Kitchen and Bathroom FaucetsFaucets in the kitchen and bathroom are used multiple times daily, making them sources of potential water waste. Cut down on water usage by trying these simple tips:
- Don’t let the water run. Whether you’re brushing your teeth, shaving, washing your dishes, or rinsing your vegetables, turn off the faucet and fill up a bowl, sink, or a cup with water for rinsing.
- Check your pipes and faucets for leaks. If you notice small drips from your faucets, that’s a leak that needs to be fixed. Another way to check is to look at your water meter. Turn off all your faucets and water appliances and check the meter. Wait an hour without using any water and then check again. If there’s been a change, you have a leak somewhere.
- Replace your faucet with high efficiency faucets or install a faucet aerator on every faucet.
Using the dishwasher instead of washing your dishes will save water, but here’s how you can conserve even more water:
- Run the dishwasher with a full load. Half loads uses up the same amount of water for less dishes, wasting water and energy.
- Don’t rinse plates before putting them into the dishwasher. Just remove large food pieces. Your dirty dishes will come out clean without any added rinsing.
It’s time for barbecues, running through the sprinkler, and lots of sunshine! It’s also time for plumbing problems that crop up during the warmer months.
A hundred years ago, hearing the sound of hissing coming from the bathroom meant you needed to check the outhouse for snakes. Today, the hissing you hear is likely to be coming from your commode not shutting down after the tank is full. While this isn't likely to result in a painful bite, your wallet is bound to experience shock at the increase in your water bill. Let's explore the cause of your hissing toilet and what you can do to stop it.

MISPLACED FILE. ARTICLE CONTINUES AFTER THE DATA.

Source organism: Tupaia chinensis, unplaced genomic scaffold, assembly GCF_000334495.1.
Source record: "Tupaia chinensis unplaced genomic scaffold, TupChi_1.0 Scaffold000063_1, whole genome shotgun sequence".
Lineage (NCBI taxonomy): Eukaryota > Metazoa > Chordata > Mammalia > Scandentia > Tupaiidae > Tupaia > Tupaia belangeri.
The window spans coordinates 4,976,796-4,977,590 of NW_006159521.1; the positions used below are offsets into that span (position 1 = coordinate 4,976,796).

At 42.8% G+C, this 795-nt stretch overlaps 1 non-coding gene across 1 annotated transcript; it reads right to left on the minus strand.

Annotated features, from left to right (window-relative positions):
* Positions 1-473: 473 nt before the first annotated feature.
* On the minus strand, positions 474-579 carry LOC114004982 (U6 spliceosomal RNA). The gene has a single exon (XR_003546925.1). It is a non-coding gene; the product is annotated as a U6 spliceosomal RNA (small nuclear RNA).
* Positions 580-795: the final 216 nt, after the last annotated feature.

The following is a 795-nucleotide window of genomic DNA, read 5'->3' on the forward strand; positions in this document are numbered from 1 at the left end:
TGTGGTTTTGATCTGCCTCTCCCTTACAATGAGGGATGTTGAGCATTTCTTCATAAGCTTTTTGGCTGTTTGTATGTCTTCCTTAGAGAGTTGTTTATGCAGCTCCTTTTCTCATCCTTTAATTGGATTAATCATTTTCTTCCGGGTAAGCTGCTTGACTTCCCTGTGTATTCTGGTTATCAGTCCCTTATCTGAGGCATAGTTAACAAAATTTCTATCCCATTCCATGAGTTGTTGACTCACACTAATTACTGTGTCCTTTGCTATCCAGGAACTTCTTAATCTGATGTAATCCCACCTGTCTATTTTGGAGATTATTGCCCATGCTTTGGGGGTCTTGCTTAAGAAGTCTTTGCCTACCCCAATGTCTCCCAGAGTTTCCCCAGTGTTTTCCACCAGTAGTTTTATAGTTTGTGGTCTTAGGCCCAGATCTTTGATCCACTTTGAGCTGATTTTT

Toilets are rather uncomplicated. Inside the tank are three parts, each with a specific function.
*Flush valve - This is in the middle of the tank and is used to open up the pipe that allows waste to be removed from the commode.
*Flapper - This is attached to the flush valve. When the flush valve is opened, the flapper is pulled upward, opening the draining hole.
*Fill valve - This is where fresh water enters the tank. As the water rises in the tank, a sinker that is attached to the fill valve floats upward. When it reaches a pre-determined point, the fill valve is shut off.
The concept is simple, but something can go wrong during any of the steps. The hissing sound you hear coming from your tank is most likely the sound of the fill valve not shutting off, but the cause isn't always there.
What Can Go Wrong and How to Make it Right
There are three main reasons that can result in the fill valve not shutting off. These are the flapper, flapper chain and the float. Each is easy to fix, but you need to narrow it down to exactly which part is the cause of your hissing toilet.
Flapper - The flapper that is raised to allow water to exit the tank can become warped. When this happens, it doesn't settle tightly over the drain hole, which causes water to continuously leak from the tank. As the water leaks out, the float lowers and this tells the fill valve to add more water.